There are only so many times you can do Jeopardy and Bingo games to review topics. Plus, these games can be competitive, not collaborative. If you are looking for a way to review and foster collaboration, the jigsaw technique is a good one. The technique dates back to 1971 by Elliot Aronson. It was originally intended to help weaken racial cliques in classrooms. Research showed some success with this goal.

Let’s use Factoring as a sample topic. Suppose you have several techniques you want your students to review for fluency: 5 groups are created (this number can vary). The first will review only factoring out a GCF and factoring out the opposite of the GCF (AKA factoring out a negative), the second factoring by grouping, the third differences of squares and perfect square trinomials, the fourth trinomials with lead coefficient 1, the fifth trinomials with lead coefficient not one. If you do sums and differences of cubes, they can be an additional group or the above can be reworked to accommodate the methods your class focused on. Each group will fill in a prepared handout on their topic. This should include tips for recognizing problems that use the technique and sample problems using the technique. The group members become “experts” at their assigned method.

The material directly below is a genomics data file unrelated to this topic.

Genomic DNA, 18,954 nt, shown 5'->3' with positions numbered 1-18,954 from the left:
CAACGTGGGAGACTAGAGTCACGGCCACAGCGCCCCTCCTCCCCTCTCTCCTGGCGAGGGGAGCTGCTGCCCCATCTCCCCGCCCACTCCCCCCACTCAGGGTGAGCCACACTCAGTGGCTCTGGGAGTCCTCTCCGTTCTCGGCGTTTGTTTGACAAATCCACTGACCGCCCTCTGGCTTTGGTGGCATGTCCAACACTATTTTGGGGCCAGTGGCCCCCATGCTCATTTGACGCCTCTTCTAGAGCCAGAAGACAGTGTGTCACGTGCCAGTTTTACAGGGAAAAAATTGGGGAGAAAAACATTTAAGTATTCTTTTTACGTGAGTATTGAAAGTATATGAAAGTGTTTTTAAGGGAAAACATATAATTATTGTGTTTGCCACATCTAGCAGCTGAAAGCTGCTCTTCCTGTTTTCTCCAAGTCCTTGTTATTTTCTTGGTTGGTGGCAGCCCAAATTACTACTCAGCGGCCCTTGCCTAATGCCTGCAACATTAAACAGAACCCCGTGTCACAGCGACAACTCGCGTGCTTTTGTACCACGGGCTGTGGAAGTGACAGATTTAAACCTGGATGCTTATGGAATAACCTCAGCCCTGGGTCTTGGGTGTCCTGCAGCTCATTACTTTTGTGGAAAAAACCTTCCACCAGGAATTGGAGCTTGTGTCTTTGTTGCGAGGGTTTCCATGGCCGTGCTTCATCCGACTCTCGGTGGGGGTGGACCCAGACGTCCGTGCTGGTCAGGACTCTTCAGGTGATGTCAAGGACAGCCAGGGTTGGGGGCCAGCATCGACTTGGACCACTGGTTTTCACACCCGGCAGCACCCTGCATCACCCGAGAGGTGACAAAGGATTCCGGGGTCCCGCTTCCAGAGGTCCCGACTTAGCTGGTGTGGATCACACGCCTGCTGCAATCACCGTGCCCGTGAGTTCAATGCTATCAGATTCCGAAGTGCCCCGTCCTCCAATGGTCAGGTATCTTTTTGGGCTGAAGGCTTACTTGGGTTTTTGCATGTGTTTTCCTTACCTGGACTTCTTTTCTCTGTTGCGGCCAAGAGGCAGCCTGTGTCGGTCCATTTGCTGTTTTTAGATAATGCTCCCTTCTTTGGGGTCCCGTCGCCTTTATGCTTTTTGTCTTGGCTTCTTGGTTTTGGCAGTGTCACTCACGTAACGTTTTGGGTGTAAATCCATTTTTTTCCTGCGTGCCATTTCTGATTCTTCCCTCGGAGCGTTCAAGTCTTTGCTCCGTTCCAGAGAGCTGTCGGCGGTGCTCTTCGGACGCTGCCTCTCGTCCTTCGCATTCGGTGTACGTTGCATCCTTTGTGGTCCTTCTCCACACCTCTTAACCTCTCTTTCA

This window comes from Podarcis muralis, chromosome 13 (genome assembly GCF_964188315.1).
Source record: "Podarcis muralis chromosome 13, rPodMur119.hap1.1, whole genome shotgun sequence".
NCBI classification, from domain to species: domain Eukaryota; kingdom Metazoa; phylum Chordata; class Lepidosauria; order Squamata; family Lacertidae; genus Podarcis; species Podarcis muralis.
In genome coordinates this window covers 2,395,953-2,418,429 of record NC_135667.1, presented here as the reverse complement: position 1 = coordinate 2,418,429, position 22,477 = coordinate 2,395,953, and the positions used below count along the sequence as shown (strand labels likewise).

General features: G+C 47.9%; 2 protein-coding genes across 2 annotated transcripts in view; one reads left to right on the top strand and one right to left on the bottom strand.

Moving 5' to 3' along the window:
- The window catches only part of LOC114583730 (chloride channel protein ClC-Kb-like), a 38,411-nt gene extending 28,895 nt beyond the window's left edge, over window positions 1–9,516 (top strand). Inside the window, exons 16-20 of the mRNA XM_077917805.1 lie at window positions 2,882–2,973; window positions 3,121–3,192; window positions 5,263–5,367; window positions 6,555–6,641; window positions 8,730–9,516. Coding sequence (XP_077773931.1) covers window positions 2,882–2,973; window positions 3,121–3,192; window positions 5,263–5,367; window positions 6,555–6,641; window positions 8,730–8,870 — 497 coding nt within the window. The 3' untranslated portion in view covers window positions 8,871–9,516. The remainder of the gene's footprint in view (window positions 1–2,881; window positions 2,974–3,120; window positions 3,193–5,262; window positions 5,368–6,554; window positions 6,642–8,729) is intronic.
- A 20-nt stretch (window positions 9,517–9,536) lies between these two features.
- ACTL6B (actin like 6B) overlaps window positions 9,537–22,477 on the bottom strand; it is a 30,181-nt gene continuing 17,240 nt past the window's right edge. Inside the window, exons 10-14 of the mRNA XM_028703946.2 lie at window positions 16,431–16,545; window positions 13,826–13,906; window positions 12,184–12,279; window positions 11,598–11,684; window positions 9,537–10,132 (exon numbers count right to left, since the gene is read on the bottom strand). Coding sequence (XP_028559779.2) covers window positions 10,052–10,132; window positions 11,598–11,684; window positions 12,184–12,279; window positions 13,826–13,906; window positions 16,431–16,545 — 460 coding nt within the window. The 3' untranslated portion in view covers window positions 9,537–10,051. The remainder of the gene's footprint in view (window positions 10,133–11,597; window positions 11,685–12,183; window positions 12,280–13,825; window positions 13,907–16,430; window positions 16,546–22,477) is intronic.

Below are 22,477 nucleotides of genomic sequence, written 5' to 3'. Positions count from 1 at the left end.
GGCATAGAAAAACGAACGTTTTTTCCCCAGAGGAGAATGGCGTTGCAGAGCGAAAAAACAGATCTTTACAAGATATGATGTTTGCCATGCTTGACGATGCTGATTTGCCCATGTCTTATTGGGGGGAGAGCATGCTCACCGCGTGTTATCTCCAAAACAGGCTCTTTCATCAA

After an appropriate amount of time, shuffle and reform the groups, placing one “expert” on each aspect of the topic on each team. We now create new 5-member groups with one expert from each previous group. So the new group will have one person who was in group 1, one from group 2, etc. They will now have a new sheet to fill in that includes all methods. With each group having an “expert” to lead the conversation and provide information for each technique.

The jigsaw technique maximizes conversation between several classmates in one activity, since groups switch. The instructor can use care in placing students in expert groups that fit their skill level, to set students up for success when the reconvene with new classmates to function as an expert.

Get started with the basics on this video.